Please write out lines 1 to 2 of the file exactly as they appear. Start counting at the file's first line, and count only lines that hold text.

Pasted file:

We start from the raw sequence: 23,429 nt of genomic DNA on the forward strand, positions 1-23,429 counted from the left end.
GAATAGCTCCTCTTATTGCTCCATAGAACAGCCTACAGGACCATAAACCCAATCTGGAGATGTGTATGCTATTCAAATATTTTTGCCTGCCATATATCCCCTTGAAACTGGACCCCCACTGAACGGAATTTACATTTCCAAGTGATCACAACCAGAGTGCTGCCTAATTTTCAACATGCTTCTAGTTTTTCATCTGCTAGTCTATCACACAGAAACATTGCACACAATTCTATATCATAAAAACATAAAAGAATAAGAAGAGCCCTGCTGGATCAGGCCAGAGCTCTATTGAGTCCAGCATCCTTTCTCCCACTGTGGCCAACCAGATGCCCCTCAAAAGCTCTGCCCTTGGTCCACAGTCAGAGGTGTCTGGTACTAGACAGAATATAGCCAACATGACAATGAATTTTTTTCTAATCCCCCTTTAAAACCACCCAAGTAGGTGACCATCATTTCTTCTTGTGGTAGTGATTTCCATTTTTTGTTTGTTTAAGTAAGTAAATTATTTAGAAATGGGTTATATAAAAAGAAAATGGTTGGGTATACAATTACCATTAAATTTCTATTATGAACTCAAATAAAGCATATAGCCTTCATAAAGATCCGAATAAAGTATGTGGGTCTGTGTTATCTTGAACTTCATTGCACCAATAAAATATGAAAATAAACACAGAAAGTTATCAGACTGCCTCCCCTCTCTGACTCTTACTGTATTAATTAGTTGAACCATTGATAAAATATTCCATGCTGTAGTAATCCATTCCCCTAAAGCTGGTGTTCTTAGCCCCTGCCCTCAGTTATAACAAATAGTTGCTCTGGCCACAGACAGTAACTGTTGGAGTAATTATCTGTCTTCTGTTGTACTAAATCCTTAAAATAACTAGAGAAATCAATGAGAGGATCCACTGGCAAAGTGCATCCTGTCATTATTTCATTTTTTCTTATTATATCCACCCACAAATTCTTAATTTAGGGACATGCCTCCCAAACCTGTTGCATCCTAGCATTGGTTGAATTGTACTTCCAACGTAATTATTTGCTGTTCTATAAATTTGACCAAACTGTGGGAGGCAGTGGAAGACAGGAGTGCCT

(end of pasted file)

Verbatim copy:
We start from the raw sequence: 23,429 nt of genomic DNA on the forward strand, positions 1-23,429 counted from the left end.
GAATAGCTCCTCTTATTGCTCCATAGAACAGCCTACAGGACCATAAACCCAATCTGGAGATGTGTATGCTATTCAAATATTTTTGCCTGCCATATATCCCCTTGAAACTGGACCCCCACTGAACGGAATTTACATTTCCAAGTGATCACAACCAGAGTGCTGCCTAATTTTCAACATGCTTCTAGTTTTTCATCTGCTAGTCTATCACACAGAAACATTGCACACAATTCTATATCATAAAAACATAAAAGAATAAGAAGAGCCCTGCTGGATCAGGCCAGAGCTCTATTGAGTCCAGCATCCTTTCTCCCACTGTGGCCAACCAGATGCCCCTCAAAAGCTCTGCCCTTGGTCCACAGTCAGAGGTGTCTGGTACTAGACAGAATATAGCCAACATGACAATGAATTTTTTTCTAATCCCCCTTTAAAACCACCCAAGTAGGTGACCATCATTTCTTCTTGTGGTAGTGATTTCCATTTTTTGTTTGTTTAAGTAAGTAAATTATTTAGAAATGGGTTATATAAAAAGAAAATGGTTGGGTATACAATTACCATTAAATTTCTATTATGAACTCAAATAAAGCATATAGCCTTCATAAAGATCCGAATAAAGTATGTGGGTCTGTGTTATCTTGAACTTCATTGCACCAATAAAATATGAAAATAAACACAGAAAGTTATCAGACTGCCTCCCCTCTCTGACTCTTACTGTATTAATTAGTTGAACCATTGATAAAATATTCCATGCTGTAGTAATCCATTCCCCTAAAGCTGGTGTTCTTAGCCCCTGCCCTCAGTTATAACAAATAGTTGCTCTGGCCACAGACAGTAACTGTTGGAGTAATTATCTGTCTTCTGTTGTACTAAATCCTTAAAATAACTAGAGAAATCAATGAGAGGATCCACTGGCAAAGTGCATCCTGTCATTATTTCATTTTTTCTTATTATATCCACCCACAAATTCTTAATTTAGGGACATGCCTCCCAAACCTGTTGCATCCTAGCATTGGTTGAATTGTACTTCCAACGTAATTATTTGCTGTTCTATAAATTTGACCAAACTGTGGGAGGCAGTGGAAGACAGGAGTGCCT